An interesting interview with Glenn Edens has been published at sun.com. Some excerpts:
On the future of Sun and Java
…no matter what happens, whether Sun Labs existed or not, 10 years from now, the Java language will look different than it does today. Humans are really interesting, because we love to build tools, and we learn from that prior building experience to build better tools.
We also have a project code-named Squawk, in which we’re working on a very compact, high performance Java environment written entirely in the Java language. We’re also interested in offering developers in the device world a complete Java stack that doesn’t require integration with numerous other system software vendors
On the distinction between product design and research labs
A research lab attracts a different personality than a pure product group. And pure academic research and big science attract an even different personality type. So, we’re kind of in the middle. My joke about this — and I get a lot of grief over it, but I still think it’s a good metaphor — is that product organizations are mostly staffed with engineers. And engineers are mostly nerds, who ask: “How are we going to get this done? How does this work? How can we make it better?” How, how, how
A research lab tends to consist of hippies, and hippies just ask why. Why, why, why. Why do I have to do it this way? Why should I do that? Why do I need to fill out this form? Why do I have to — anything. Everything is a question. There is nothing that happens here without an argument. But that’s part of our robust culture, and it’s the “why” versus the “how”. The reason I get in trouble with that analogy is, of course, there are very good engineers in the labs, and there are very good hippies in the product groups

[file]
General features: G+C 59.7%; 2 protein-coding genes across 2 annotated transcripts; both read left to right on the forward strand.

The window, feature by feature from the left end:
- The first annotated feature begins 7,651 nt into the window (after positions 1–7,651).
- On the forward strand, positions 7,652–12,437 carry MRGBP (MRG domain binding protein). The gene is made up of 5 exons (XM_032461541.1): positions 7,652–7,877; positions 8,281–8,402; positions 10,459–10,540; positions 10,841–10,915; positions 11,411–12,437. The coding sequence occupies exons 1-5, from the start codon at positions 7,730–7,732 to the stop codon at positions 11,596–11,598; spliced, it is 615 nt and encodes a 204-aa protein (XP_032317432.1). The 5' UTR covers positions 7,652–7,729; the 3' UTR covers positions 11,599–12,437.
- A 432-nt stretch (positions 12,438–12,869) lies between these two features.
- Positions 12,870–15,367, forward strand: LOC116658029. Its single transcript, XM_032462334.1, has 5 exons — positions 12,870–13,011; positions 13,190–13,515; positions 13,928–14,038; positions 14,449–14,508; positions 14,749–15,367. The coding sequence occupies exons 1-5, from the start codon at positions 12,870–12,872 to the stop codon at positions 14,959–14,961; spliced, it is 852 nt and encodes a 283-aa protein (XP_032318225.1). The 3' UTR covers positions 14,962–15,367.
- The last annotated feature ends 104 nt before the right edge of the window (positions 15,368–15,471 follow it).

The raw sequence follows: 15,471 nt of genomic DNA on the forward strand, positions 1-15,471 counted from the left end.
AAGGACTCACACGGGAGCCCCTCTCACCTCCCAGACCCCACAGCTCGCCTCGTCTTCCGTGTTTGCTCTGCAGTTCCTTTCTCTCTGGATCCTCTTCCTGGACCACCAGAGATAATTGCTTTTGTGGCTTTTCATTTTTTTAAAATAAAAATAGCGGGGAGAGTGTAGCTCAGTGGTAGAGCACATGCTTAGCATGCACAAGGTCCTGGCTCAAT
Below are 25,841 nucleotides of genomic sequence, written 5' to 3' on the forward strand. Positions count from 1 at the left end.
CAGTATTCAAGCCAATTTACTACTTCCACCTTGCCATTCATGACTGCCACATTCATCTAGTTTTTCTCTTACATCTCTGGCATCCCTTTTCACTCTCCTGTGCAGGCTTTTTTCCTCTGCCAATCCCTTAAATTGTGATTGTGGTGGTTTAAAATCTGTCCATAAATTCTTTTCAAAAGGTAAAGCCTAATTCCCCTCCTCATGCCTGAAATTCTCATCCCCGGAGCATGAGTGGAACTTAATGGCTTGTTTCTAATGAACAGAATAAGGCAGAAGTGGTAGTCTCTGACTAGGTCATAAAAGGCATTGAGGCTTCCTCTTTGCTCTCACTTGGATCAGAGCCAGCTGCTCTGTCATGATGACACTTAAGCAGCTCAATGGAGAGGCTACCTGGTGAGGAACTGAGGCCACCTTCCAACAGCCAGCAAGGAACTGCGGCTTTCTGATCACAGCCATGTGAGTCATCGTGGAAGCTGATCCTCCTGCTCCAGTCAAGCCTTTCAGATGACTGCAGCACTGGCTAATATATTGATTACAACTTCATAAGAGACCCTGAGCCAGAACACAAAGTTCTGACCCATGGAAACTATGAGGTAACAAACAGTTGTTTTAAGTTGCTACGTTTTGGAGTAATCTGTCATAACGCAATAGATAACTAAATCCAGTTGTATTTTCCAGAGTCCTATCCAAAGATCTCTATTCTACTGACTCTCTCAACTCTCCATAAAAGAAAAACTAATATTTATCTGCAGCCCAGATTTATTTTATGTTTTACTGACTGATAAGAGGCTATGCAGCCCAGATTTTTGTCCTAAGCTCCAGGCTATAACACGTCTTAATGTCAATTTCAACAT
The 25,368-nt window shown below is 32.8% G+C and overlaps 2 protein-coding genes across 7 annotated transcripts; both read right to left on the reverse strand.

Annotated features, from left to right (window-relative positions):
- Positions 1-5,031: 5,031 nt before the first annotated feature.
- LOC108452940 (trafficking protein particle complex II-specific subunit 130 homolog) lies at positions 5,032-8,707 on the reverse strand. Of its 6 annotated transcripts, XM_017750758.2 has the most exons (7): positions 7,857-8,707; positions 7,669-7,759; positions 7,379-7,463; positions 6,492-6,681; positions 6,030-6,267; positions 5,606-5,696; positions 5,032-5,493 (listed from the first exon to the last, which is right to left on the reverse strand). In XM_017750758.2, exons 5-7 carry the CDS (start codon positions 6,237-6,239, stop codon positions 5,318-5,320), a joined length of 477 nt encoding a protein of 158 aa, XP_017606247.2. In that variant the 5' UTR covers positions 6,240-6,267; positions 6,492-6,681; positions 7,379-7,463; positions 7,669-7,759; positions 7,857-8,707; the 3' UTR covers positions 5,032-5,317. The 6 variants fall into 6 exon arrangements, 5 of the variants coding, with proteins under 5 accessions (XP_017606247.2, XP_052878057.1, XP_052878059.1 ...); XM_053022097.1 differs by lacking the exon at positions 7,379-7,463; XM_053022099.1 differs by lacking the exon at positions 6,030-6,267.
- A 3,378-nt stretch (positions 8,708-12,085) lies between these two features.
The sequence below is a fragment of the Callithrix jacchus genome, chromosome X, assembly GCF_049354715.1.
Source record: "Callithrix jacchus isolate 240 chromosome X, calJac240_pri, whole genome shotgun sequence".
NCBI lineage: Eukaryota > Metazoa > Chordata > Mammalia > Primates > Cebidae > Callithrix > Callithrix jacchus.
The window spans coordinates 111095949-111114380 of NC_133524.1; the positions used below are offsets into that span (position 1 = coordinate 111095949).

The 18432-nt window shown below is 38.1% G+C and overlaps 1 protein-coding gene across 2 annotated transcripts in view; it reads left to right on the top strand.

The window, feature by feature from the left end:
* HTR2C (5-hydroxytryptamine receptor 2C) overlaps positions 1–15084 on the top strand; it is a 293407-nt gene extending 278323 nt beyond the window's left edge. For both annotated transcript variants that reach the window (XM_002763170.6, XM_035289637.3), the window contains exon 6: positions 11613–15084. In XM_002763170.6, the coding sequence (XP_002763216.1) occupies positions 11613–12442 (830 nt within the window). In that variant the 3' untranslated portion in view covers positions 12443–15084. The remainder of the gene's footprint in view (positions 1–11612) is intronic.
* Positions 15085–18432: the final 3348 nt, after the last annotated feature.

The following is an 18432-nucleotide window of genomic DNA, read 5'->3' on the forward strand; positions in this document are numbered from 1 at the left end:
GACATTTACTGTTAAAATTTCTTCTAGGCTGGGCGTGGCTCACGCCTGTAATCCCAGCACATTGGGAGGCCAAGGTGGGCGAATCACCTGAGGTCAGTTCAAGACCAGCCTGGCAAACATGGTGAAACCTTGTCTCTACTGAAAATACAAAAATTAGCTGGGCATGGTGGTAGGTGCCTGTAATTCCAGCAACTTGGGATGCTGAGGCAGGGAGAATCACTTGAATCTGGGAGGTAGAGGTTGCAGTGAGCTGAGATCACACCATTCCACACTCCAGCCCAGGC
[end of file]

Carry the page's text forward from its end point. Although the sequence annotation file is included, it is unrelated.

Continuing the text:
On Project types
The vision projects are the core of what we do, and we do some interesting things in this area. Each researcher has a project that they pick by themselves and work on for some part of Fridays. They can work on anything they want. The only rule is they have to publish some results. But they get to pick how they spend Friday. Then we have our regular vision research projects, which are funded and evaluated, and we review them and nurture them through to hopefully get transferred to business units. That’s probably more than 60% of what we do.
One thing that I find very amusing is that, from the perspective of Xerox, Xerox PARC was a complete success. There was no business model that required Xerox PARC to produce technology that shipped. Xerox PARC was funded because Xerox was afraid that IBM would invent the paperless office; then you wouldn’t need Xerox. So, what’s paradoxical is that everyone criticizes Xerox PARC, but from their perspective, it was a complete success
At Sun Labs, we work hard to make sure that our research staff is grounded in what’s happening in the world. What’s happening in pop culture? What are kids doing? What’s this IM and learning to type with your thumbs about? Because kids, artists, and renegades are going to define how the technology gets used going forward.
But at the end of the day, the spark of innovation still comes from someone asking, “Why, why, why, why, why? Why do I have to do it that way? Why is this done this way?” And you cannot replace that spark with any automated or procedural mechanism
Waybackwhen, I had the honor to interview Bjarne Stroustrup, inventor of the C++ programming language (scanned interview will be posted here soon) – he was quite dismissive of Java, more so of the aggressive marketing efforts of Sun to push Java. The growth of the model for programming, and its influence on later models like Microsoft .NET, cannot be debated. The dynamic and vibrant Java community is another plus point in the fertile development of technology – a direct outcome of Sun Labs.